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Spinach germplasm (707 accessions) from collections from six countries were screened for resistance to race 4 of the downy mildew pathogen Peronospora farinosa f. sp. spinaciae; these collections contained germplasm that originated from 41 countries. The predominant species examined was Spinacia oleracea L., however, eight accessions of S. turkestanica Iljin and two accessions of S. tetrandra Stev. were also tested. About 40 seedlings of each accession were inoculated. The cultivar St. Helens was included as a susceptible control in each test. The majority of accessions tested (>98%) were susceptible to race 4. Nine accessions exhibited some resistance to race 4 (9% to 38% of the seedlings within an accession were resistant), and two accessions, CGNO 9546 and SPI 82/87, exhibited a high level of resistance (60% and 80% resistant, respectively). Resistance identified in several of the accessions in this study may be useful for breeding for race 4 resistance.

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Fertilization programs used commercially for bell peppers (Capsicum annuum) in the subtropical Lower Rio Grande Valley of Texas may vary substantially from recommendations based on research. Therefore, a commercial fertilization program used on a significant fraction of the pepper production in this area was evaluated at two locations. Preplant soil tests showed NO3-N levels were low at one location and very high at the other. Nitrogen application where preplant soil NO3-N was low resulted in a six-fold yield increase (from 197 to 1203 kg·ha–1), and improvements in fruit weight, fruit volume, fruit density, wall thickness, wall strength, and carotenoid and chlorophyll a and b contents. No other nutrient application at either location or N application at the site where preplant soil NO3-N levels were high significantly affected yield by size class, fruit quality characteristics, storage properties, or mineral and organic components. Nitrogen application had the greatest effect on dry-weight accumulation and N uptake during fruit set and maturation when N demand was high. Where N responses were observed, N application increased total dry weight in plant and fruit by 150% and total N uptake by 186%, yet this increase amounted to a N fertilizer uptake efficiency of only 12%. Thus, N should be used judiciously to prevent pollution of drainage and ground waters.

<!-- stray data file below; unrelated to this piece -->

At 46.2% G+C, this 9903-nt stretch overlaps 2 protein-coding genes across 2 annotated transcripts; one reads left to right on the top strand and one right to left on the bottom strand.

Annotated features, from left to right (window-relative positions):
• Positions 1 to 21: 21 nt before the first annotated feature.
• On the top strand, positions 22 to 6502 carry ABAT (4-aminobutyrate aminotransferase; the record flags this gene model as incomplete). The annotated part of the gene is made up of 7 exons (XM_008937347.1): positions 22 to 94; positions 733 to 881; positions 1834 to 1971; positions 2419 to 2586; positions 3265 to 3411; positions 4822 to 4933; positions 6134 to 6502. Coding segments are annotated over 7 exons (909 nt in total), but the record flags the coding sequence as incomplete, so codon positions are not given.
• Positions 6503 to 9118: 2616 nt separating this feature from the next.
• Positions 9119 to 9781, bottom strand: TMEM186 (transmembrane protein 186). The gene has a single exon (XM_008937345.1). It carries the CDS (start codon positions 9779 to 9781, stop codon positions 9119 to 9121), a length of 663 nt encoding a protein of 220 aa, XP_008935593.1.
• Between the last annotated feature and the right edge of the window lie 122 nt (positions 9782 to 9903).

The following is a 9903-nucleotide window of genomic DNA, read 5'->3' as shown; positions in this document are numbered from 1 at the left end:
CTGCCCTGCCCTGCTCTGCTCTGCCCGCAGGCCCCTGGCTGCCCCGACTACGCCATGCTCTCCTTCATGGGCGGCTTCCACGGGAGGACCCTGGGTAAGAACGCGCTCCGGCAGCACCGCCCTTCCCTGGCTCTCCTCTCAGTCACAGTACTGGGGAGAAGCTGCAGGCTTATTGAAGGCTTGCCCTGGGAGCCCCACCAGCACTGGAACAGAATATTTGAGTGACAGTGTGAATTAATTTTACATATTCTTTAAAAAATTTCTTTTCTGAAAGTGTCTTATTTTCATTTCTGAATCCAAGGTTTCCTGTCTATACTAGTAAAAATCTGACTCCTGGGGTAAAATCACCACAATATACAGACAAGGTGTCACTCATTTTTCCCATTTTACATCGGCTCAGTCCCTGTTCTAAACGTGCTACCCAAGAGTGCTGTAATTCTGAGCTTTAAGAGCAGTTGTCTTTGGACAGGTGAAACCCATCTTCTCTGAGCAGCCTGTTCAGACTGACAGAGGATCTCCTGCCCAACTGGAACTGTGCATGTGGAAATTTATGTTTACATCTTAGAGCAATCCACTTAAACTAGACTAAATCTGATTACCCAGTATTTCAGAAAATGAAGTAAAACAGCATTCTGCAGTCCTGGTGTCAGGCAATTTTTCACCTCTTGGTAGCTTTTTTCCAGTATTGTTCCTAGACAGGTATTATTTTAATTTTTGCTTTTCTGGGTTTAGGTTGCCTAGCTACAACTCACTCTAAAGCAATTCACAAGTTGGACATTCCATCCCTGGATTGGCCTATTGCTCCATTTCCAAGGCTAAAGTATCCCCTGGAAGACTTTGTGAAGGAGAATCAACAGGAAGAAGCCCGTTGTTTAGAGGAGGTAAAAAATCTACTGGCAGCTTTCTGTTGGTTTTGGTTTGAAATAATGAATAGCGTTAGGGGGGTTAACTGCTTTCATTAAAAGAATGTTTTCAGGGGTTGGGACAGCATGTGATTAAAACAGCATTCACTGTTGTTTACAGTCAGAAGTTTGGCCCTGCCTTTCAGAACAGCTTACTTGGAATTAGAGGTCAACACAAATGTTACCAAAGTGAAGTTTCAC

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Uniconazole is approved for use as a chemical option on tomato (Solanum lycopersicum) for height control, but research is limited. In this study, 12 tomato cultivars were chosen with three cultivars each of indeterminate, determinate, heirloom, and container types. Plants were sprayed with a one-time application of 0, 2.5, 5, 7.5, or 10 mg⋅L–1 of uniconazole during the two- to four-leaf stage to evaluate height control. Results indicated no significant difference between concentrations for plant height, stem caliper, and plant dry weight. The greatest soil plant analysis development (SPAD) values were observed with the 10-mg⋅L–1 treatment. Flower response in ‘Brandywine’ to a single application of 0, 2.5, or 5 mg⋅L–1 of uniconazole demonstrated a greater number of flowers per plant at 5 mg⋅L–1, whereas no significant difference was shown for the number of flower clusters or the number of flowers per cluster at other treatment levels. Using 2.5 mg⋅L–1 uniconazole was effective for reducing plant height across all cultivars of greenhouse-grown tomato seedlings compared with the control, whereas addition of 5 mg⋅L–1 was shown to increase the number of flowers in the heirloom cultivar Brandywine.